Do you work for a company that seems to look for ways to sabotage sales? Does management enforce policies in place that rankle customers? Is pricing way off base? Are your payment terms difficult? Are your delivery options limited? Do you wonder why management won’t get on board? Overcoming objections is part of the job, but why does management have to create objections?
We’ve all been there: the customer is a perfect fit for what you offer, they want to buy, and then comes the pothole. What can you do?
The Sales Obstacles
Objections are baked into sales. Overcoming objections is part of the gig.
Pricing is a frequent complaint. If you’re not in range of the lowest price for your product or service, customers will resist. Credit and payment terms are a related issue – young or seasonal businesses often have inconsistent cash flow, but may be a great client in the long run. Service and support expectations are often higher than is reasonable. Variety of offering and possible customization are high on customer’s wish lists, but maybe your offering only comes in one size, shape, or design. You can’t change these things, but you need to work with them daily.
The Necessary Skill
Sales reputations aren’t built on selling the cheap to the willing; they are built selling the right product to those who need it. It’s important to learn how to sell around and through the perceived weaknesses in your product offering. There are only four real objections: no need, no money, no interest, and no belief in product. All the rest are negative perceptions. And the best way to do that is to make the “negatives” work for you. How? Think it through, write it down, and practice.
How To Do It
Don’t leave these challenges out of the conversation! And of course, tell your customers the truth. (It’s the only way to keep your deal closed.) Instead, take each thing you think is a weakness, and make it an asset.
“The competition is cheaper.” I enjoy overcoming objections about price. Someone else’s price has nothing to do with the value of my offering. Say this: “I’m sure they know what their product is worth. This is what we charge.” (This approach only works when you have effectively proven value.) Don’t defend your price or argue with the customer. Simply state the price, and move on. If the prospect is shopping on price, not value, there is nothing you can do. Arguing won’t change their mind.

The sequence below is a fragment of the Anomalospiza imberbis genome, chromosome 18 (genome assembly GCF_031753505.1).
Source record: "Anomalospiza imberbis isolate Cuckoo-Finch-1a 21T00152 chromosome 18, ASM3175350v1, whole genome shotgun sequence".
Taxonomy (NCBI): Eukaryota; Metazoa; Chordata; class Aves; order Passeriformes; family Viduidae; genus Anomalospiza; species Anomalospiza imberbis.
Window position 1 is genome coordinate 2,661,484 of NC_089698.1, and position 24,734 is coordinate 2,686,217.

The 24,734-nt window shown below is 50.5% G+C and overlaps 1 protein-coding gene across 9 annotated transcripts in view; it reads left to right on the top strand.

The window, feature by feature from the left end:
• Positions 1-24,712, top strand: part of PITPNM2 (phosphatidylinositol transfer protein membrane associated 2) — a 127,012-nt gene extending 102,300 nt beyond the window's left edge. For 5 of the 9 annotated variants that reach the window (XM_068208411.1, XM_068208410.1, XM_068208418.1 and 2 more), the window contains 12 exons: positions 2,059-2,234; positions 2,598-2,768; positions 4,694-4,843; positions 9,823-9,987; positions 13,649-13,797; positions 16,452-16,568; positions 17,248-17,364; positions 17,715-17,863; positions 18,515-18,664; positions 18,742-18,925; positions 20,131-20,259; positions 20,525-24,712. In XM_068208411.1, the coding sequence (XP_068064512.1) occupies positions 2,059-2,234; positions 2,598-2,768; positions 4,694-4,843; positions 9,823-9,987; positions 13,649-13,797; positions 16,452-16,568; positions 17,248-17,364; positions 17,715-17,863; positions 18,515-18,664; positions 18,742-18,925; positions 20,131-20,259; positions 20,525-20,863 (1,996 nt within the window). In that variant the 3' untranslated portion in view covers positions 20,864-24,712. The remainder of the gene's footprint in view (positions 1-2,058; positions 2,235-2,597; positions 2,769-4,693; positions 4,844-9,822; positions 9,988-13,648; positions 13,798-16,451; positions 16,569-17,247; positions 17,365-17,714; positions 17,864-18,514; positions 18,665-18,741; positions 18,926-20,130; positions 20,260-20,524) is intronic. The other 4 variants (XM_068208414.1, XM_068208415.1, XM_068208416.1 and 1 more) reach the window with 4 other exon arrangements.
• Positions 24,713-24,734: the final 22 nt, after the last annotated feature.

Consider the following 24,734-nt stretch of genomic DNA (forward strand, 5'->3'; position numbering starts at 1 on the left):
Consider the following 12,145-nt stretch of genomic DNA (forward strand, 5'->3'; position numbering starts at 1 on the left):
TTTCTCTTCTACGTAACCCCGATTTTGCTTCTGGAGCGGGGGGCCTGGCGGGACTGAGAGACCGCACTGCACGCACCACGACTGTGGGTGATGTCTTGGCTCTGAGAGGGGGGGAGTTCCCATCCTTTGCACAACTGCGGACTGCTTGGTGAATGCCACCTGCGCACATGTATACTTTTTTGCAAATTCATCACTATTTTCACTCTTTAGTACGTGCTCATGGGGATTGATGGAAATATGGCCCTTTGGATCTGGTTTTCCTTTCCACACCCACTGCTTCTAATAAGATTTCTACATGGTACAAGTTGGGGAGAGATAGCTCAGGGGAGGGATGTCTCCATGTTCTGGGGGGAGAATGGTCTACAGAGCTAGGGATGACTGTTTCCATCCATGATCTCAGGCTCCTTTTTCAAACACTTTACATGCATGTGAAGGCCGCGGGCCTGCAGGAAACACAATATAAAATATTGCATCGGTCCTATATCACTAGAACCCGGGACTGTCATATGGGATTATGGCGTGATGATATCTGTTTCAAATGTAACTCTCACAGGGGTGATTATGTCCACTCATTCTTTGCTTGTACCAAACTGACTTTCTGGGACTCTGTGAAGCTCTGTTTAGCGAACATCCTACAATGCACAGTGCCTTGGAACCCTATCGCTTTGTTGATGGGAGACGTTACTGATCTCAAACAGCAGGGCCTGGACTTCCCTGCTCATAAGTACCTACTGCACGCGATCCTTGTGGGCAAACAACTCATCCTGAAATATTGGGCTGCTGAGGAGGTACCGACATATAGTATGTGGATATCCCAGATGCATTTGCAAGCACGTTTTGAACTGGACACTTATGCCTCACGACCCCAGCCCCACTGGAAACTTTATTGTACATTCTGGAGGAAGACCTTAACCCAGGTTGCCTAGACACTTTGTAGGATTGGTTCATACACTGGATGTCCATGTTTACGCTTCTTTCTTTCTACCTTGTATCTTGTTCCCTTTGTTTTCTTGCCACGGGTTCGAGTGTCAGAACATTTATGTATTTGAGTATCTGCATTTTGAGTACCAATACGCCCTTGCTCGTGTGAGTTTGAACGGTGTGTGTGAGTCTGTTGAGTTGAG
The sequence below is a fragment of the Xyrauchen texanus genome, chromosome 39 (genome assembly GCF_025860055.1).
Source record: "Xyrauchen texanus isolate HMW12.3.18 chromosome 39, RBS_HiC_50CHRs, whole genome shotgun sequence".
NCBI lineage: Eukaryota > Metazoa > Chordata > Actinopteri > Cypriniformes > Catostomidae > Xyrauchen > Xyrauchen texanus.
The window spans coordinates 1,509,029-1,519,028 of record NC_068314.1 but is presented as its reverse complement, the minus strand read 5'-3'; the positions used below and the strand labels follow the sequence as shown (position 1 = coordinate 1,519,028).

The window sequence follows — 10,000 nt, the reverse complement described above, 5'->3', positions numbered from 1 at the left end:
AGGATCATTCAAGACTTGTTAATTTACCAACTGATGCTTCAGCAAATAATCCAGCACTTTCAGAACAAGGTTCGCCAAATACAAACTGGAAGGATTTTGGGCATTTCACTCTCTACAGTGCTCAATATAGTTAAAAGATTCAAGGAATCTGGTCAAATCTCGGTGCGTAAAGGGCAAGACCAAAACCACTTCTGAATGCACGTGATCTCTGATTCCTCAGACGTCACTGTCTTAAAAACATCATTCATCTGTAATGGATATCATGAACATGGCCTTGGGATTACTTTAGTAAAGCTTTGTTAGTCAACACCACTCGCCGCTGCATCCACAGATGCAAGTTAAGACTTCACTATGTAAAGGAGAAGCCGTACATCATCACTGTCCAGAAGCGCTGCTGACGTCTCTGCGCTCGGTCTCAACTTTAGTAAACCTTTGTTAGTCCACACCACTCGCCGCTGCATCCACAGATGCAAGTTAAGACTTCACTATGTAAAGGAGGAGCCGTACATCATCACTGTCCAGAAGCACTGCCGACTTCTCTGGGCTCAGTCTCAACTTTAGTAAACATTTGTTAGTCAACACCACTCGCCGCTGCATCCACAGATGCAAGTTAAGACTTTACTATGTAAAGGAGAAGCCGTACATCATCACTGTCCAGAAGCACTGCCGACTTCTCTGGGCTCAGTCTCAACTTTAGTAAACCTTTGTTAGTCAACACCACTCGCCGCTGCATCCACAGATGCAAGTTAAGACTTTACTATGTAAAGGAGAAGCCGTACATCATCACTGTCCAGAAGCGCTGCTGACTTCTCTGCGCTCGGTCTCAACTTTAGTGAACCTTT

“I can’t qualify for your payment terms.” Overcoming objections about pricing or credit is tough. It’s worth working with your accounts receivable department to make sure every option is considered. Often businesses are more flexible than they realize. If you can work with the prospect and find a way, you’ll have made a loyal advocate. If they can’t qualify because they’re financially unstable, and not just seasonal or in a temporary pinch, you probably didn’t qualify your lead too well. You’ll learn from this mistake and move on.
“I wanted one that was customized to my needs.” Overcoming this objection can be easy. Unless the product needs to integrate with a specific program, system, or machine, the lack of customization is often an asset.” Our offering doesn’t limit you to any specific equipment or systems. You can grow, innovate, and evolve your process, and our independent product won’t hold you back.” You can even explain that it was designed without customization specifically to avoid the need to update it constantly as the prospect need evolves.
Service and Support
“I get a 24 hr help line with your competitor.” Overcoming objections about service is one of the most uncomfortable situations, because you’re selling something the client can’t see. If your company offers lousy service, you have a choice to make: give your customers great service by yourself, or have your customers use you as their “single point of contact.” Then go to the service team and advocate for getting your customer’s needs met.
If your company offers good service, just not 24 hours, try this: “We’ve discovered that by offering our award-winning service during our specified hours, and not 24 hours, we save money that we’re able to put into product development. If you need service, we’ll be there for you. Call me personally, and I’ll make sure you talk to the right person on the first phone call.”
Overcoming objections is a constant issue in sales, but objections don’t have to be deal-breakers. With the right approach, and the right answers at the ready, you’ll make more sales in no time.